A few decades ago, when I first started out, I believed sizing was about cutting the paper into the right size: I was very wrong. Sizing refers to the treatment applied to the paper to control the absorption of water and emulsion. Papers can be sized using internal sizing, external sizing or a combination of both. A few years ago, we asked artists if they use sized papers or not or find the need to size them. Read it to see what they say—in short, no extra sizing is generally needed if the paper is already sized.
Papers with internal sizing (also called engine sizing) have sizing agents added to the pulp during the papermaking process. This enhances the paper’s resistance to buckling and allows for the print to “stay on the surface”.
External sizing (also called tub sizing, or surface sizing) involves applying sizing to the surface of the paper after it has been formed by dipping it in a sizing bath. This method offers additional control over the paper’s absorbency, particularly for techniques that involve a lot of washing.
If you need to size a paper, take a look at Jill Enfield’s article for recipes.
Materials used to make the paper
The furnish, or the main ingredient, to make a paper can be a mix of wood pulp, cotton or linen, additives, fillers, dyes, bleaching, sizing and buffering chemicals.
Papers used for taking notes or photocopying are made from wood pulp, or cellulose from trees. Paper for watercolours, oil & acrylics and printmaking can be made exclusively from cotton or more rarely linen, but are often a mix of cotton and wood pulp. Cotton is considered more noble as the long fibres in cotton make the paper less prone to buckling or warping.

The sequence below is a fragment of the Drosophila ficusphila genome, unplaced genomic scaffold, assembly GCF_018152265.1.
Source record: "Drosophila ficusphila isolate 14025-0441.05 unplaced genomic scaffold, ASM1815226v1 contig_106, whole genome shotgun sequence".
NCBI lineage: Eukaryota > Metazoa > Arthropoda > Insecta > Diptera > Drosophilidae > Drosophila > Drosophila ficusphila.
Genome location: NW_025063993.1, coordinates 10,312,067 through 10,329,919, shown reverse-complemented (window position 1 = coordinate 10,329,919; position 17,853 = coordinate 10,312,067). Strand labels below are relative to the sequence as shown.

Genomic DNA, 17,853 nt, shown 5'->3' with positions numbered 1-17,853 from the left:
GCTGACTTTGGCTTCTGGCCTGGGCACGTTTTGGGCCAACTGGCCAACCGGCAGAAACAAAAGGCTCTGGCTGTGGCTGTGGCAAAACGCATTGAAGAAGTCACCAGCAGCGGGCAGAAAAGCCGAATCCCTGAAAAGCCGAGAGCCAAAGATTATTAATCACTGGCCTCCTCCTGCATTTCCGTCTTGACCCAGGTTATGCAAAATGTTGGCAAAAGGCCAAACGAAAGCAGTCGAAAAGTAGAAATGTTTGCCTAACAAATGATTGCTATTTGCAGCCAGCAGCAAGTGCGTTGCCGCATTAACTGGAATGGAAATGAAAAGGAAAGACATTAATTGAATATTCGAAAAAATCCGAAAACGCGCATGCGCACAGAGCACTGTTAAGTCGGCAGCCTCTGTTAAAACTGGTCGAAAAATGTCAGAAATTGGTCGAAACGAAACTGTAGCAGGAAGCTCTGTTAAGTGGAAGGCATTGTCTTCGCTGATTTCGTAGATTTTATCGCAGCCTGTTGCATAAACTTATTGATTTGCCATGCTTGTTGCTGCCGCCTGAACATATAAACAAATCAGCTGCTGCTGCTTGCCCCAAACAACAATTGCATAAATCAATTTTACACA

Wood papers: Papers with a high wood content and are machine-made are sometimes referred to as Student grade papers. Wood pulp is made of cellulose containing lignin. If a paper buckles or warps a lot when coated it may be an indication that it is a wood paper. These papers are not usually archival as the lignin release acids, especially when exposed to light and may cause the paper to turn yellow.
Wood-free papers: To confuse the issue, papers made with alpha-cellulose (wood pulp that is refined, removing the lignin) are referred to as “wood-free”, though they originate from wood pulp. When the lignin is removed the papers tend to be less prone to turn yellow.
Cotton papers: Papers made of 100% cotton or linen and mould-made – sometimes referred to as Professional grade papers – can have more tooth (texture) caused by the mould, and even more so if they are hand-made. They are generally softer, and a little more floppier than wood papers.
There are of course papers made from a mix of cotton and wood. Alpha-cellulose and cotton are considered more premium materials than unrefined wood pulp, so this tends to be mentioned on the package. Papers that do not mention “wood free” or “cotton” are likely to be made from less refined wood pulp and thus of a lower grade.
Many years ago, we did the “Big Paper Survey“. If you want tips on papers to use for your process, it’s a good place to start. However, be aware that manufacturers change their process from time to time and what worked 10 years ago may not work now. Try to buy a sample sheet for testing before investing in a big pack.
Further reading and references
- The original list of words in Spanish, French, Italian and German was found in Chapter 2, ‘Choice and Coating of Paper, pp. 26-49 of the iBook ‘Chrysonomicon II – Practice’ and added to. The pdf has a lot of good information about paper and is well worth reading.
If you are curious to learn more, here are a few links to check out:
- Iowa University Libraries – a huge collection of links. Read them all and you have enough knowledge to get a degree in papermaking:
- Christina Z. Anderson’s book Cyanotype: The Blueprint in Contemporary Practice – Chris did extensive research on which papers work and which do not. If you do cyanotypes, read and save yourself many hours on wasted prints.
- Mike Ware’s publications – free to read. Note these are only relevant to siderotype processes, not gum and other colloidal processes:
Good luck with finding your favourite paper!